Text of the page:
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Plaintiff "Antics" During Cross Examination Undermine Injury Claim

Reasons for judgement were released today by the BC Supreme Court, Vancouver Registry, rejecting substantial aspects of a personal injury claim due in part to concerns about plaintiff credibility.
In today’s  case (Siddall v. Bencherif) the Plaintiff was injured in 2 separate collisions that the Defendants accepted fault for.  Much of her claim was rejected at trial where the presiding judge raised concerns about her credibility and “antics” while testifying.  In concluding that “the plaintiff was not a particularly credible or reliable witness regarding the effect that the Collisions had on her” Mr. Justice G.C. Weatherill provided the following reasons:
[183]     A plaintiff who accurately describes his or her symptoms and circumstances before and after the collision without minimizing or embellishing them can reasonably anticipate that the court will find his or her evidence to have been credible and reliable. 
[184]     Regrettably, that did not occur in this case.   The plaintiff was not particularly forthcoming during her evidence-in-chief.  Significant aspects of her story were not revealed until cross-examination at which point she was evasive and took great pains to minimize the history of her pre-Collisions physical and emotional issues.  Despite insisting that her memory was “good”, on several occasions she had to be taken to her relatively recent examination for discovery transcripts before she was prepared to recall her previous evidence.  She had difficulty agreeing that her income tax returns reflected her actual income because she could not remember whether she had worked more than what they reflected.  Although the details of her many pre-Collisions psychological and psychiatric issues were set out in voluminous historical clinical records, including the answers to questionnaires in the plaintiff’s own handwriting, she was either unable to recall, or unwilling to admit to them.  She was also unable to recall significant portions of the clinical history set out in the various expert reports filed in this action that had been provided by the plaintiff herself. 
[185]     When clinical records or other documents were put to the plaintiff that contradicted her evidence, she insisted that the documents were likely in error or that she had been misinterpreted or misunderstood. 
[186]     The poor quality of the plaintiff’s memory at times when it suited her is at odds with her obvious high level of intelligence.
[187]     During her cross-examination, the plaintiff became increasingly evasive, argumentative and adversarial.  She often launched into lengthy, rambling answers that were replete with speculation and devoid of factual foundation.  She repeatedly played down her pre-Collisions symptoms as minor and inconsequential and emphasized her post-Collisions symptoms as new and debilitating.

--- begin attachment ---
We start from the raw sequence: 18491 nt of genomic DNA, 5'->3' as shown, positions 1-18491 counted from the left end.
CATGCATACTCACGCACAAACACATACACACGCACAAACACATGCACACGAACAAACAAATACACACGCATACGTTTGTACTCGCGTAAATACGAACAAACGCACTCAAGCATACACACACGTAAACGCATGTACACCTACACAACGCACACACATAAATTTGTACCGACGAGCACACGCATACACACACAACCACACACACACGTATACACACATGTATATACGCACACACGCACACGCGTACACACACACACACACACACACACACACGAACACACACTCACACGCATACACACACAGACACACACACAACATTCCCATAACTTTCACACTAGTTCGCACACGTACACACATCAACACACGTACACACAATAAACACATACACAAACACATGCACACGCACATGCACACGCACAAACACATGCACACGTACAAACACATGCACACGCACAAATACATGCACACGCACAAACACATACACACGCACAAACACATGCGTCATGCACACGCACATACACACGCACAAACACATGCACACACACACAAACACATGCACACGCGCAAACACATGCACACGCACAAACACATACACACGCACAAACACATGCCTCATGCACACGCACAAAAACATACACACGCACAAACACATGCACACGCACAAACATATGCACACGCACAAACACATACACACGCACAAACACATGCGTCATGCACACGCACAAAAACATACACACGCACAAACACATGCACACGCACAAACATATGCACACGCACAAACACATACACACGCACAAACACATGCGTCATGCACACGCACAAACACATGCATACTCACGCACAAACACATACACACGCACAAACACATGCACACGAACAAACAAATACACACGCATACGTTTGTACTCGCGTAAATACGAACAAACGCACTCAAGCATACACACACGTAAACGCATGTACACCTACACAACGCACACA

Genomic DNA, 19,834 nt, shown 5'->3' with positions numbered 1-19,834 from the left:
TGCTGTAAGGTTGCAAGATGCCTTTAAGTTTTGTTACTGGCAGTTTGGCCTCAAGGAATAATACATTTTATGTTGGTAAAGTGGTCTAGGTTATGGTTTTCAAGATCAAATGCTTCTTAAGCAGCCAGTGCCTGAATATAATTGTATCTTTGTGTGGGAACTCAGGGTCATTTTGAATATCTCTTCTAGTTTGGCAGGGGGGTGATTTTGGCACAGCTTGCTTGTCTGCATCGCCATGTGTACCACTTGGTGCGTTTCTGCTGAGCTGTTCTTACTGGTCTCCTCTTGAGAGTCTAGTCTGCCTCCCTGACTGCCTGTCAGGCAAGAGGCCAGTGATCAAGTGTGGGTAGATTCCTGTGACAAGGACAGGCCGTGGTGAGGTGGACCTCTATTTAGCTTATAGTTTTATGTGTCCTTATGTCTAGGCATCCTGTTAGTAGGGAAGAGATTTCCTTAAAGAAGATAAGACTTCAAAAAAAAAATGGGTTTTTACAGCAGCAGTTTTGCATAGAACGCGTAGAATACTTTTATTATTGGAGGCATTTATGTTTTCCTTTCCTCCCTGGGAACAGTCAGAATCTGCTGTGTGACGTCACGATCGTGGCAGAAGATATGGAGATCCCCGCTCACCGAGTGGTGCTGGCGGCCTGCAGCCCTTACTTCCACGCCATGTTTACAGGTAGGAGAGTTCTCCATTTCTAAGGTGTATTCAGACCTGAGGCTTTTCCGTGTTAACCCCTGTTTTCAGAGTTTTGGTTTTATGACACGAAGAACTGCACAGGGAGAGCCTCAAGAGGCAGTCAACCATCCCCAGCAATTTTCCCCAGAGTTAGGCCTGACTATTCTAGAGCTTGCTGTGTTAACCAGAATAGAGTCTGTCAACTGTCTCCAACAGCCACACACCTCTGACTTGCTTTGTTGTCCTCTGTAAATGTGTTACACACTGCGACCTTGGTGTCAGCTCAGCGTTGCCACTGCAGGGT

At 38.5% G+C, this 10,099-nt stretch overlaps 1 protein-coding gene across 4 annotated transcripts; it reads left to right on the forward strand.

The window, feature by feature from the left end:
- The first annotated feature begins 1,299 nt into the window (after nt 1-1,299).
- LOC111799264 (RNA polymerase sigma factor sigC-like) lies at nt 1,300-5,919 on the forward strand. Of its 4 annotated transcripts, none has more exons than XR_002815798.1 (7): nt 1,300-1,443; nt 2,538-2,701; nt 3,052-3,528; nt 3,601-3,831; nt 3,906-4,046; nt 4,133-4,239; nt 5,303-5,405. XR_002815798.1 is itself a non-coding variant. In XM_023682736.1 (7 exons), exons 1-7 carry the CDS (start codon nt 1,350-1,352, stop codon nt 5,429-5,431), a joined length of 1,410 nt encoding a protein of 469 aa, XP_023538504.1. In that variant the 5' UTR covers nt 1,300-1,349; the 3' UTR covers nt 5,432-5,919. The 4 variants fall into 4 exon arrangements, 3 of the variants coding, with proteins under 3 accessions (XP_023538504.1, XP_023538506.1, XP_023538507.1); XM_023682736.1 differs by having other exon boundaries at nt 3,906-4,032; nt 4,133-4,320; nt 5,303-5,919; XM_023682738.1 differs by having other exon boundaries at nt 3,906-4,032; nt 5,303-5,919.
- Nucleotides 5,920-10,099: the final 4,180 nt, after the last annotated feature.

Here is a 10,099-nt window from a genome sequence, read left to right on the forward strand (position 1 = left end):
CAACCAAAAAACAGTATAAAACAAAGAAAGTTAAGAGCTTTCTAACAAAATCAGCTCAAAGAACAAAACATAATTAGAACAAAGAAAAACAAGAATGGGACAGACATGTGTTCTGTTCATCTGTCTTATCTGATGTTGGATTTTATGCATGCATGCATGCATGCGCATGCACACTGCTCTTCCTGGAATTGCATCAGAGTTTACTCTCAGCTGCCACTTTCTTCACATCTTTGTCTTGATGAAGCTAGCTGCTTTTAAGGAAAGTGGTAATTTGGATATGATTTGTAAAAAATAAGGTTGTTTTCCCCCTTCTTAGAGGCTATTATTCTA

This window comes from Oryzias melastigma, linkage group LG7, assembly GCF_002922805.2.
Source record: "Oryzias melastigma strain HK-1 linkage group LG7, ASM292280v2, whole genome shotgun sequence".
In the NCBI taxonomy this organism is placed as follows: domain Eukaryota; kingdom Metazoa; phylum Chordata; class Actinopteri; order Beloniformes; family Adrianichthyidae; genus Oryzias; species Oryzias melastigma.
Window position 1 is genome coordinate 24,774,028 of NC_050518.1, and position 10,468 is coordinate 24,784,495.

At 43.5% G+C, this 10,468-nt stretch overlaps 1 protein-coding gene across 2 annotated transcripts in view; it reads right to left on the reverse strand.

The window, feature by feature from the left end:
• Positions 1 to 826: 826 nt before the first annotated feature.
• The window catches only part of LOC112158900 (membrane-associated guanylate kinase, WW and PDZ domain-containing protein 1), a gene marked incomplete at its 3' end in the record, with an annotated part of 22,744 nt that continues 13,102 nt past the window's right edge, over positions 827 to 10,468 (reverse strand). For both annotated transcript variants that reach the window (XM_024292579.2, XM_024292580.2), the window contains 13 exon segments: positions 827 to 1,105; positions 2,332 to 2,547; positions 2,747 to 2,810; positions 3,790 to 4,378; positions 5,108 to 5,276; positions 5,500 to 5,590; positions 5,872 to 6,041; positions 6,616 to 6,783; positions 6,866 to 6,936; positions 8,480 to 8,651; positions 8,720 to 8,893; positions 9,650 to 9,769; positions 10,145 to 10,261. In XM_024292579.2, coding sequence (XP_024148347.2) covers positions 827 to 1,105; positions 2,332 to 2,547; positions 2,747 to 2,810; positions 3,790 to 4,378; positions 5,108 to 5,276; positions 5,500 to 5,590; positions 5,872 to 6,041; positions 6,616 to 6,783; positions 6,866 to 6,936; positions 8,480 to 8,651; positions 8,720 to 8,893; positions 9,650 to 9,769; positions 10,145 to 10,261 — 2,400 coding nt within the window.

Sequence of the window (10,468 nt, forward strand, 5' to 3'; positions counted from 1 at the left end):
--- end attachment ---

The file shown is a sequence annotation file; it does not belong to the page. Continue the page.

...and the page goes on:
[188]     Although the plaintiff appeared to have no difficulty reviewing documents and answering questions during her direct examination, she requested a recess early in her cross-examination, complaining of having difficulty extending her arms to read a one page document due to pain in her arms and shoulders.  However, she did not indicate any further difficulty with her arms during the remainder of her lengthy cross-examination, interrupted as it was by other witnesses over four days.  Indeed, throughout her cross-examination she frequently used her arms to gesture during her answers, as people typically do when attempting to make a point.  She continually alternated between standing and sitting in the witness box, which is in noticeable contrast to Ms. Tencha’s observations during the Functional Capacity Evaluation that the plaintiff was capable of engaging in casual sitting for 1 hour and 40 minutes.
[189]     The plaintiff’s antics and demeanour during cross-examination, as well as her numerous and vehement attempts to convince the court of her ordeal, evoked the oft-quoted line from Hamlet: “the lady doth protest too much”.
[190]     I find that, overall, the plaintiff was not a particularly credible or reliable witness regarding the effect that the Collisions had on her, which I find she exaggerated.  Unfortunately, I am unable to give her evidence in that regard much weight. 
[191]     As a consequence, I have not found the opinion evidence of the medical experts of much assistance.  That is not because the experts are lacking in the necessary experience and expertise in their respective fields.  Indeed, they are all highly qualified.  Rather, it is because medical experts necessarily take a patient’s complaints at face value and then offer an opinion based on those complaints.  Here too they relied for their respective opinions to a significant degree on what they were told by the plaintiff without the benefit, as the court had, of a thorough and lengthy cross-examination of the plaintiff during which her self-reports and evidence generally were tested.
[192]     In contrast to the plaintiff, ….gave his evidence in a down-to-earth and forthright fashion.  He was clear, candid, animated, articulate and passionate about his testimony.  I find that his evidence was credible and generally reliable.

bc injury law, credibility, Mr. Justice G.C. Weatherill, Siddall v. Bencherif